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Rescue squad logs more than 450 hours during storm

Last week proved to be a very busy week for the Magoffin County Rescue Squad, which logged more than 450 manhours during and after multiple ice and winter storms hit this region.

MAGOFFIN – Last week proved to be a very busy week for the Magoffin County Rescue Squad, which logged more than 450 manhours during and after multiple ice and winter storms hit this region.

Magoffin County Rescue Squad Captain Carter Conley said the squad responded to five accidents, 20 medical calls and 36 calls for transportation, welfare checks, medicine delivery and other miscellaneous needs.

Of the wrecks, he said one person was injured Monday night in a multiple vehicle accident on Oakley, and in the process of checking the people involved in the wreck one of the rescue squad members fell on the ice and his teeth cut through his mouth.

Conley said two emergency medical calls stood out, with one on Half Mountain requiring crews to cut through 20 trees to get to the patient using a UTV with chains on the wheels. After five hours, they were able to get to the patient and get him medical attention.

On Tuesday last week, another call required crews to cut through 10 trees on Elk Creek, taking three hours to cut a path so a medic could get to the scene, though, unfortunately, the patient passed away.

“We had both of our UTVs with chains on them to bring patients out to the ambulances, and sometimes even the UTVs couldn’t make it,” Conley said about the conditions they were working in.

The rescue squad responded to 36 miscellaneous calls, providing non-emergency medical transportation, delivering medications or kerosene, and doing welfare checks.

One of the rescue squad’s vehicles was involved in a two-vehicle collision on Salt Lick as crews were delivering medications and food on a one-lane road.

Another vehicle was heavily damaged Monday night (when the ice storm hit), when they were cutting a tree on Mason.

“We heard popping and cracking, and another tree fell on the truck with me and another unit in the vehicle,” Conley said.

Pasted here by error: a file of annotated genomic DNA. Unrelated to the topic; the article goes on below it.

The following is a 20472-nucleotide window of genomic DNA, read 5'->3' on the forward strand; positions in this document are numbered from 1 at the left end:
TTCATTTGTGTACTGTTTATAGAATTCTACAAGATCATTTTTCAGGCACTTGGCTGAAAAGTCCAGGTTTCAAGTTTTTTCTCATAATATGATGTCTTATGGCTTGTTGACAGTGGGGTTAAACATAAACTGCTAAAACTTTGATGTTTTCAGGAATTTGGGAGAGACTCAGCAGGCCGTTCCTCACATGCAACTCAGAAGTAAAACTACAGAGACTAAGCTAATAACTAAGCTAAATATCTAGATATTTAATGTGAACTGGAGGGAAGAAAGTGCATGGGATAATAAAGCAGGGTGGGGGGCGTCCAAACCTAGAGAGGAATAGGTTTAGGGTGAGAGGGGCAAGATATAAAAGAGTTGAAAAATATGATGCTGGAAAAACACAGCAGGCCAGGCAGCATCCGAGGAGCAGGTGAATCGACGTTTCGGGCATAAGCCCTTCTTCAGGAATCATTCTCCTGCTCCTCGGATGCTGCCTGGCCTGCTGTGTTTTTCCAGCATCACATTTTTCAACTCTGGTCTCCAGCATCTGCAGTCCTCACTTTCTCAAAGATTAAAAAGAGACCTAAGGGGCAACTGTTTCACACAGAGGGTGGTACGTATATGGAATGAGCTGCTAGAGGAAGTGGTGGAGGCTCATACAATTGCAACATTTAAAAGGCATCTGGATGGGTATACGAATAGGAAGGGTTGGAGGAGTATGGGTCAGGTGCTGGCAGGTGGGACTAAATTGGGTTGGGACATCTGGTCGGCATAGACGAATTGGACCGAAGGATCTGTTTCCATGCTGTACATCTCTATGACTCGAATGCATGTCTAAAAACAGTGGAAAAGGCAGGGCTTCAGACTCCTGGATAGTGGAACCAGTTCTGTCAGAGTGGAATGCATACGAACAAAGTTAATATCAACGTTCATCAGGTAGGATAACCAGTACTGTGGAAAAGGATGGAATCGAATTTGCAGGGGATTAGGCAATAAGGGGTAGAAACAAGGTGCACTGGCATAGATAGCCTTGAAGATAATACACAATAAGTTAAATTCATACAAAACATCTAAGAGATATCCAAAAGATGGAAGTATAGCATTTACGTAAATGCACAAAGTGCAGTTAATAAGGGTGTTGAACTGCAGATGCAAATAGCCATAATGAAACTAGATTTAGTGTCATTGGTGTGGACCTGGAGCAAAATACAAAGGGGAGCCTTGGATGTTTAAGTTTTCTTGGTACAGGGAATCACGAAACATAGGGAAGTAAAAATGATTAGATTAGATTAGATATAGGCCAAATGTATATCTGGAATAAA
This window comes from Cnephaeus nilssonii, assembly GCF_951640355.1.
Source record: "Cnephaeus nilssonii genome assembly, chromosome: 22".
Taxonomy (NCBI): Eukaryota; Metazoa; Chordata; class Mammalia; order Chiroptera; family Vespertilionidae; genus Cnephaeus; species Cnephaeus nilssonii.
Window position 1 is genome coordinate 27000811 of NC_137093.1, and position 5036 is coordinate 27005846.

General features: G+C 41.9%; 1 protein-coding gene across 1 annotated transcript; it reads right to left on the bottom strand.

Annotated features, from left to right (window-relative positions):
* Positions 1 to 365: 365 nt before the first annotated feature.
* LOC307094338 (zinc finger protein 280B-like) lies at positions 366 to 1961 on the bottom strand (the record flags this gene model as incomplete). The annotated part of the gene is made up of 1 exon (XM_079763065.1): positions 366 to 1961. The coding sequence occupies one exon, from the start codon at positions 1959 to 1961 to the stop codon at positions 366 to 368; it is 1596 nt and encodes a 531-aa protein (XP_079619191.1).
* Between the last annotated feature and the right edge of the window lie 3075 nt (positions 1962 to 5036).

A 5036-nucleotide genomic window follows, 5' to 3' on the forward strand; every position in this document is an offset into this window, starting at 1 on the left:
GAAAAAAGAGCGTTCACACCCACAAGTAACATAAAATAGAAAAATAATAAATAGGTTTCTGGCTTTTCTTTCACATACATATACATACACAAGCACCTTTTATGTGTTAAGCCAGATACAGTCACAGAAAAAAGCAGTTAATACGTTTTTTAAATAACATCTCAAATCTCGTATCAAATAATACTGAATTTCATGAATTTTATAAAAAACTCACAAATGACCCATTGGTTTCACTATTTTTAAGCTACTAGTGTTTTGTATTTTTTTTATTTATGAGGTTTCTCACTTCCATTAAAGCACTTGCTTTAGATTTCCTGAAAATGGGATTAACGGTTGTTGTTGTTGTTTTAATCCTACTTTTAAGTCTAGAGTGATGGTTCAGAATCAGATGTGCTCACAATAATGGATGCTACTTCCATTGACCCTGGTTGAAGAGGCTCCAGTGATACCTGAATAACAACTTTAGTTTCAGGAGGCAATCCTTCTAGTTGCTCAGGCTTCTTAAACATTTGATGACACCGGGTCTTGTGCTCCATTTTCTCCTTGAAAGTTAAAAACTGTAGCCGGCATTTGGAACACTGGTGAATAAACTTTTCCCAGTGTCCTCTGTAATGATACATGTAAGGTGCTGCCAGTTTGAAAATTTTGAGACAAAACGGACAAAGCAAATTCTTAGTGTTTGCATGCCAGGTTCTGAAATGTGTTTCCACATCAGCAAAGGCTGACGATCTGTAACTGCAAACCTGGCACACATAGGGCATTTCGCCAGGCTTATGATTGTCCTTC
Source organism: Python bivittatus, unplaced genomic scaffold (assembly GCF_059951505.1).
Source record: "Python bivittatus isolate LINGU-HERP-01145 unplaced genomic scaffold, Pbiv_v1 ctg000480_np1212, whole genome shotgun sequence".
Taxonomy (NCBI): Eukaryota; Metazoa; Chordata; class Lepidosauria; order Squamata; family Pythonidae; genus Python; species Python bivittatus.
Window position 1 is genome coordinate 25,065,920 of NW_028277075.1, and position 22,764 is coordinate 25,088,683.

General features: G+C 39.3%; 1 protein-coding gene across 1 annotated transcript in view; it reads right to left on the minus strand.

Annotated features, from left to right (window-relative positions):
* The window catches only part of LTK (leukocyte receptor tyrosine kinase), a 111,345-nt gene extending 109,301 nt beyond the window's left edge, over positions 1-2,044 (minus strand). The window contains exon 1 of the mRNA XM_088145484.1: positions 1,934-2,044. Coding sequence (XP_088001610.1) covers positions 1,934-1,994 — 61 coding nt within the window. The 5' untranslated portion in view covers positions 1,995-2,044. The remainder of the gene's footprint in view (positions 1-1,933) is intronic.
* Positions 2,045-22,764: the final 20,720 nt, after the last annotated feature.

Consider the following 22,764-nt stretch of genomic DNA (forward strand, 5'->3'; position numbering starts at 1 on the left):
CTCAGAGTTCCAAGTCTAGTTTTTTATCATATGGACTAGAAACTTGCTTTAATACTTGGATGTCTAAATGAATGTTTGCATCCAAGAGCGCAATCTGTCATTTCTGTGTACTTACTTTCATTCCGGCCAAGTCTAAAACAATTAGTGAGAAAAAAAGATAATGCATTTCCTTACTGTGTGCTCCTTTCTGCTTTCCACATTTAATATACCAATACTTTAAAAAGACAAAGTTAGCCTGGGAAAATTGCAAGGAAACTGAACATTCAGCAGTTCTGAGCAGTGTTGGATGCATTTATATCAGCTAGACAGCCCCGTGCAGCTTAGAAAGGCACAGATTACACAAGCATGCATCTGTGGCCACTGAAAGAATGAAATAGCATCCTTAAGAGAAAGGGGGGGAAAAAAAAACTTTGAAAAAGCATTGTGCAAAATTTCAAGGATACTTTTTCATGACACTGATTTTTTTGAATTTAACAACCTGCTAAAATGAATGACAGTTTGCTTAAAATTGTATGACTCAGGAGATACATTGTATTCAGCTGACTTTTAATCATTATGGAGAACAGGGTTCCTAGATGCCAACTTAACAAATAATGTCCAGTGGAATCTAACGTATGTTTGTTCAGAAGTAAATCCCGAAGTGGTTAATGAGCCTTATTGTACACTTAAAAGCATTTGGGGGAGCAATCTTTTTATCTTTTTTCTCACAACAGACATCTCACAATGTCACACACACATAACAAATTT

“When we do these things, we don’t know if we are going to get to go home. We strive to be safe, help people and everybody go home at the end of the call, but we never really know.”

Crews were unable to do a medicine delivery on Goat Lick when even the Kubota couldn’t make it up the hill to the caller, but the medical provider made other arrangements to get the medicine to the patient.

As far as comparable ice storms, Conley said this ice storm may have been worse than the 2009 ice storm since knocked out power to most of the City of Salyersville, the water system went out and it inevitably affected more people.

“The 2009 ice storm was probably just as bad, but you have to consider population growth and the expansion of electricity and water throughout the county,” Conley said. “This was three storms in a row and the last time we just had one, so that compounded it. We had more time for recovery after the storm in 2009, but this recovery had to happen while more dangerous weather was still going on.”

Conley said that they received numerous calls about people on oxygen running out of oxygen.

“I don’t know if people didn’t take the weather forecast seriously or what, but we got a lot of calls about oxygen,” Conley said. “If bad weather is in the forecast, or if you just live in a more remote area, call your supplier and make sure you have more tanks in case of emergencies.”

He said a local medical supplier did help to distribute supplies to those who ran out during the storm, but he reminded the public that the rescue squad only has oxygen on their trucks and there is only so much they can do, so it is important to be prepared for these types of situations.

“We’re always throwing ourselves in harm’s way when we go on these calls and we’re just thankful God helps us return home,” Conley said.

Conley extended a “thank you” to the Kentucky National Guard for sending two people to help respond to EMS calls.

On a related note, Conley also reminded the public that fire season started on February 15 and even though everything is relatively damp right now following the storm, it is still prime time for forest fires, noting that a windy day can dry out the leaves and brush quickly. With all the downed trees, he reminded people to be careful with burning during this fire season.

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